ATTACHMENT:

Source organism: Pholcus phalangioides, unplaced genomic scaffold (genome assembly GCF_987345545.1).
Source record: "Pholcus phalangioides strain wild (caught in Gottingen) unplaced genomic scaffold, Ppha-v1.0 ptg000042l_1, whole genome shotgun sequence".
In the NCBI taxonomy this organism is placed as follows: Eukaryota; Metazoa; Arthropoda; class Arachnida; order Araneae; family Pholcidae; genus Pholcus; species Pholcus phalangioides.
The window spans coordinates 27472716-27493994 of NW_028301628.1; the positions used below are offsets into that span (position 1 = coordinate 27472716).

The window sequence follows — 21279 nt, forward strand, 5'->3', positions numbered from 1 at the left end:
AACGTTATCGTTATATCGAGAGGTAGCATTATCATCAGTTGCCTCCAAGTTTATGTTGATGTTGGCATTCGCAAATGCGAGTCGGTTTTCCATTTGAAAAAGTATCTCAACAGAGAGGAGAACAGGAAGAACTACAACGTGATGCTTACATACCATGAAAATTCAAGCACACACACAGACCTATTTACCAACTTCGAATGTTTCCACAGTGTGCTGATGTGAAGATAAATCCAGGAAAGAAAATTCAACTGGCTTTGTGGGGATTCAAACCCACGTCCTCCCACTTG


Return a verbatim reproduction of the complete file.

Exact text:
Source organism: Pholcus phalangioides, unplaced genomic scaffold (genome assembly GCF_987345545.1).
Source record: "Pholcus phalangioides strain wild (caught in Gottingen) unplaced genomic scaffold, Ppha-v1.0 ptg000042l_1, whole genome shotgun sequence".
In the NCBI taxonomy this organism is placed as follows: Eukaryota; Metazoa; Arthropoda; class Arachnida; order Araneae; family Pholcidae; genus Pholcus; species Pholcus phalangioides.
The window spans coordinates 27472716-27493994 of NW_028301628.1; the positions used below are offsets into that span (position 1 = coordinate 27472716).

The window sequence follows — 21279 nt, forward strand, 5'->3', positions numbered from 1 at the left end:
AACGTTATCGTTATATCGAGAGGTAGCATTATCATCAGTTGCCTCCAAGTTTATGTTGATGTTGGCATTCGCAAATGCGAGTCGGTTTTCCATTTGAAAAAGTATCTCAACAGAGAGGAGAACAGGAAGAACTACAACGTGATGCTTACATACCATGAAAATTCAAGCACACACACAGACCTATTTACCAACTTCGAATGTTTCCACAGTGTGCTGATGTGAAGATAAATCCAGGAAAGAAAATTCAACTGGCTTTGTGGGGATTCAAACCCACGTCCTCCCACTTG